Author Topic: How many living athletes are in Bill Russell's class?  (Read 5855 times)

0 Members and 1 Guest are viewing this topic.

Re: How many living athletes are in Bill Russell's class?
« Reply #45 on: August 03, 2022, 02:26:36 PM »

Offline Moranis

  • Red Auerbach
  • *******************************
  • Posts: 31195
  • Tommy Points: 1439
You gave one:  Kareem fanned flamed.  Bill Russell fanned flames.  People shouldn't bend their knee to racism and go along to get along.  You can protest without being extremely irresponsible.

Before we talk too far past each other - my point is that at the time the narratives around Kareem and Russ bear some similarities to what Clay's said about Lebron - look at how Kareem describes the response to the Olympics:
Quote
When I boycotted the 1968 Olympics because of the gross racial inequities, I was met with a vicious backlash criticizing my lack of gratitude for being invited into the air-conditioned Big House where I could comfortably watch my community swelter and suffer.
https://www.theguardian.com/sport/2020/aug/28/kareem-abdul-jabbar-athlete-protests-nba-mlb-jacob-blake

More details here, including a classic 'love it or leave it' moment: 
https://books.google.co.uk/books/about/Race_Culture_and_the_Revolt_of_the_Black.html?id=KNvIe2JE0vIC&printsec=frontcover&source=kp_read_button&redir_esc=y#v=onepage&q=Alcindor&f=false

Or how he described his takeaway from being wrapped up in the 'extremely responsible' Harlem Race Riots:
Quote
Right then and there [finding myself in the middle of the riots], I knew who I was, who I had to be. I was going to be black rage personified, Black Power in the flesh.And I decided in my personification of Black Power and black pride I was no longer going to Edited for profanity.  Please do not do it again.foot around the whites. I was going to speak my mind. It was immature thinking, I know. But it was real. It was me at age 17.
https://vault.si.com/vault/1969/10/27/43086#&gid=ci0258bfad406326ef&pid=43086---087---image
(page 99 if you want to skip ahead)

So I think part of the great siren calls regarding how people talk about this stuff is the urge to frame it as "noble efforts working to solve a problem that exists exclusively in the past" - tied up in that is an idea that most people would necessarily support Kareem and Bill today.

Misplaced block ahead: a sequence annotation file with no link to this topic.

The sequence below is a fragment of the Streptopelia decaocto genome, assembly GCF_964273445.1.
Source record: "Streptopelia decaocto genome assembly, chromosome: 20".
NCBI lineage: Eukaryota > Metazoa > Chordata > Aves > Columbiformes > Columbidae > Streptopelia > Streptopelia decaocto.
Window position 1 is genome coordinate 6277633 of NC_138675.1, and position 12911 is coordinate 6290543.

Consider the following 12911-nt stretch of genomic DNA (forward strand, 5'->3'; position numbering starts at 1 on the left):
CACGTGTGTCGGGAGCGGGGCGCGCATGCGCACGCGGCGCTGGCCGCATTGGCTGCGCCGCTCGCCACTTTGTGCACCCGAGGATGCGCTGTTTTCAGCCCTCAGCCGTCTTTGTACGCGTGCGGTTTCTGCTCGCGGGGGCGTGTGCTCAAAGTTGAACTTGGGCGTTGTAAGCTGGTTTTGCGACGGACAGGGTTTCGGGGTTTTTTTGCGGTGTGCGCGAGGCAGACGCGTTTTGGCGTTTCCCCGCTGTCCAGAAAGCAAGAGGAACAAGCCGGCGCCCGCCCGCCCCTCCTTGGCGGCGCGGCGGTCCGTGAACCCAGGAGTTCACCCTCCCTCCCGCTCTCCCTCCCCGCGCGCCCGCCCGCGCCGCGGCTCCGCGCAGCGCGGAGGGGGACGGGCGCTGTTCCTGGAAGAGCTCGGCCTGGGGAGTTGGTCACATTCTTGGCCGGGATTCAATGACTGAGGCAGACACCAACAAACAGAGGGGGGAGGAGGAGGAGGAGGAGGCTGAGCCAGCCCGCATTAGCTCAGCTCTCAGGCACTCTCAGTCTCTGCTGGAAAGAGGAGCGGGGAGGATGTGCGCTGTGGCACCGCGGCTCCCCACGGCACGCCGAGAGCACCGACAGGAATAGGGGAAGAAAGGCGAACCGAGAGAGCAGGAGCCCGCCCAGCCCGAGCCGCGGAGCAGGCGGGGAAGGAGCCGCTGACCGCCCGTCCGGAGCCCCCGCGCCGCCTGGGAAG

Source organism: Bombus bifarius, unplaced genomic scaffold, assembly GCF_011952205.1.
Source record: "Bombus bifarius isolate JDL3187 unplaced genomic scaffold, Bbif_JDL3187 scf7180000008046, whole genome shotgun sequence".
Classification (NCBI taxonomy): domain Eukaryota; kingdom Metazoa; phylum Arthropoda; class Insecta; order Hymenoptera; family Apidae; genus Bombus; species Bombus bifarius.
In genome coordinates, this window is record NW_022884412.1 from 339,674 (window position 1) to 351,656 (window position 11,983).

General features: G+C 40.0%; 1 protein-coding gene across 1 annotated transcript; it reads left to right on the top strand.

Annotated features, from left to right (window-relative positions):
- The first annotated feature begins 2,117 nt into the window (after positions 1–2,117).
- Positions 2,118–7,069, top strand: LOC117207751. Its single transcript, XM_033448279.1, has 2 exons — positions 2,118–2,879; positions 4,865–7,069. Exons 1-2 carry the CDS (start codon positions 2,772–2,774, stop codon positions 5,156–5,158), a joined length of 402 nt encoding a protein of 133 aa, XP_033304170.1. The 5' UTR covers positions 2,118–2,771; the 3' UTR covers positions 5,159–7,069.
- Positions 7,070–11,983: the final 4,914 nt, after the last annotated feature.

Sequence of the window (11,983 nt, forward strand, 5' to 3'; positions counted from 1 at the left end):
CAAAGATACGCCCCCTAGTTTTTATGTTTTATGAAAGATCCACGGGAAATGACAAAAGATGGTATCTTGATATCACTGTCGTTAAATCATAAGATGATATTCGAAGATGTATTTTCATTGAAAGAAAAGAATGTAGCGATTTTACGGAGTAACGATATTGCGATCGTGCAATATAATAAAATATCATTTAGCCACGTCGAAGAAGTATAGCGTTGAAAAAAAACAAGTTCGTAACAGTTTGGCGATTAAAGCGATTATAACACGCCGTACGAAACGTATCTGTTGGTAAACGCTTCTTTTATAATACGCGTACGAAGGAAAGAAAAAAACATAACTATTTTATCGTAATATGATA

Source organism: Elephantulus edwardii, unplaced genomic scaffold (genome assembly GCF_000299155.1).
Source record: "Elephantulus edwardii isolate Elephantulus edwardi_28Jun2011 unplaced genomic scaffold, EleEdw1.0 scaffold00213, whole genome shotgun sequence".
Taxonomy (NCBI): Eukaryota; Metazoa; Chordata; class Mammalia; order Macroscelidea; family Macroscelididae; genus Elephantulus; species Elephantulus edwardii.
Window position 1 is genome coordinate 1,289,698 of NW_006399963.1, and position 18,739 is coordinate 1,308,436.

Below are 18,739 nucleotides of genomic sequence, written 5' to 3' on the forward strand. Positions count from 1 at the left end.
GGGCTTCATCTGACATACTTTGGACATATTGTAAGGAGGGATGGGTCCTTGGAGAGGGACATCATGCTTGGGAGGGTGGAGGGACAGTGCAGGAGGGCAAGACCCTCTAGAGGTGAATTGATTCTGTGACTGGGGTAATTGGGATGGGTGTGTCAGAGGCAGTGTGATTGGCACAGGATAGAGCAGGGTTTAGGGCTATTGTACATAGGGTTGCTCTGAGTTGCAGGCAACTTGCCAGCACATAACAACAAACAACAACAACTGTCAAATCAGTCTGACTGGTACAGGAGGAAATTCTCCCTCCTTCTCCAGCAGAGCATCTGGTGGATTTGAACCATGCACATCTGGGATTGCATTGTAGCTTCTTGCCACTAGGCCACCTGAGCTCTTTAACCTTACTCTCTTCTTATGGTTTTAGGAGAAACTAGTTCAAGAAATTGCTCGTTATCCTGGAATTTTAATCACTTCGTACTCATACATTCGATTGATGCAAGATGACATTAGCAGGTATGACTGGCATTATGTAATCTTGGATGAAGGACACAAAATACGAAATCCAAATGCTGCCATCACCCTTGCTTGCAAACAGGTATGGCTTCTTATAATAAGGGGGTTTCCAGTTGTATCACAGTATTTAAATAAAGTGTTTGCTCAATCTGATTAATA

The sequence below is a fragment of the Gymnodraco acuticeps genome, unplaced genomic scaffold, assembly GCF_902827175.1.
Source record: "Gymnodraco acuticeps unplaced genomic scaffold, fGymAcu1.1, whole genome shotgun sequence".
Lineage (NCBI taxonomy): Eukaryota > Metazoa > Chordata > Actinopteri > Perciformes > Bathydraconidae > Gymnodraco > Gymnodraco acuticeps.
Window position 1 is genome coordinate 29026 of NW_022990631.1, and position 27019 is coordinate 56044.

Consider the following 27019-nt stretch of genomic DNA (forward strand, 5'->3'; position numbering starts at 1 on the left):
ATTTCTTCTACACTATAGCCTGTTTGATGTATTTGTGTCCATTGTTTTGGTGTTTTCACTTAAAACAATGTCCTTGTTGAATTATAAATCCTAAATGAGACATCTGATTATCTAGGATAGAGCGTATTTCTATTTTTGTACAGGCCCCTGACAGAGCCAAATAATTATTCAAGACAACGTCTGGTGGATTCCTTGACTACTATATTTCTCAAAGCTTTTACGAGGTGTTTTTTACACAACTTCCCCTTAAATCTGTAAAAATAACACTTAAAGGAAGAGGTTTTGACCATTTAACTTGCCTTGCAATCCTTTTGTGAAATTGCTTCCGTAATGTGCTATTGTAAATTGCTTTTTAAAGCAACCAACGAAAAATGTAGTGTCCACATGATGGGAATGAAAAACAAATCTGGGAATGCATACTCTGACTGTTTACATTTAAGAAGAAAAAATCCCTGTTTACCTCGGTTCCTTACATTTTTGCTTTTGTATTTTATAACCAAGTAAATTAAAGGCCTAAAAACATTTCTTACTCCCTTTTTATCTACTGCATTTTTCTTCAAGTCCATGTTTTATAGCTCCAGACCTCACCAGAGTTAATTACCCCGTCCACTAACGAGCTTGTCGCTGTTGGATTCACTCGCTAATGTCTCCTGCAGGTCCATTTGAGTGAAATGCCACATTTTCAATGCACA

That is not what happened at the time, and it's almost certainly not rooted in the reality of what would happen today - just look at the discourse around someone like Kaepernick as an example if we don't want to talk about LeBron.



On LeBron - For me, my take is that he's done a lot of good, and I think he could do a bit better in his messaging. But he has a lot of time to do better.
Lebron is also in the age of Social Media and Twitter.  It is just so much easier to say things in the moment that don't come off all that well.  That just didn't exist for guys like Kareem during their playing days.  It is just a different animal entirely. 

I mean can you imagine what Ali's twitter would have looked like in the 70's (or Kareem's for that matter). I'm not sure Bill's would have changed much as that wasn't his personality, but a lot of the older guys definitely benefitted from not having social media, at least with respect to how they are viewed today.

I think that is a fair point about Ali, but I donít really think it is for kareem cause he in fact alive and active on social media today and is very well received for his thoughtful writing and posts. It probably would hav wonky enhanced his legacy.
except Kareem has said how much different he was as a young man than the guy he is today.  He had the benefit of maturing for years past his post-playing career before Twitter came around.  He wasn't making money the same way either.  I don't think Kareem's twitter in the 70's would have looked anything like his twitter today (and I don't think Lebron's will either 40 years after he retires).  The internet is just a whole different ball game for players. 

I mean this article is nothing like it would have been had he published it in 1971 in soundbites on twitter.

https://kareemabduljabbar.com/kareem-shares-why-he-converted-to-islam/

Based on a decade of your posting about Lebron I think it is pretty clear we are not going to have any objective conversations about him with you. So probably pointless for me continue this with you specifically. If you really think Lebron has been willing to risk as much for his career as Kareem or Russel actually did, we can just agree to disagree.
I never said that.  Didn't even imply it.  Just your typical nonsense.
I was finally wrong. Boston not only didn't win in 5, but didn't win at all.

Re: How many living athletes are in Bill Russell's class?
« Reply #46 on: August 03, 2022, 02:39:50 PM »

Offline celticsclay

  • Cedric Maxwell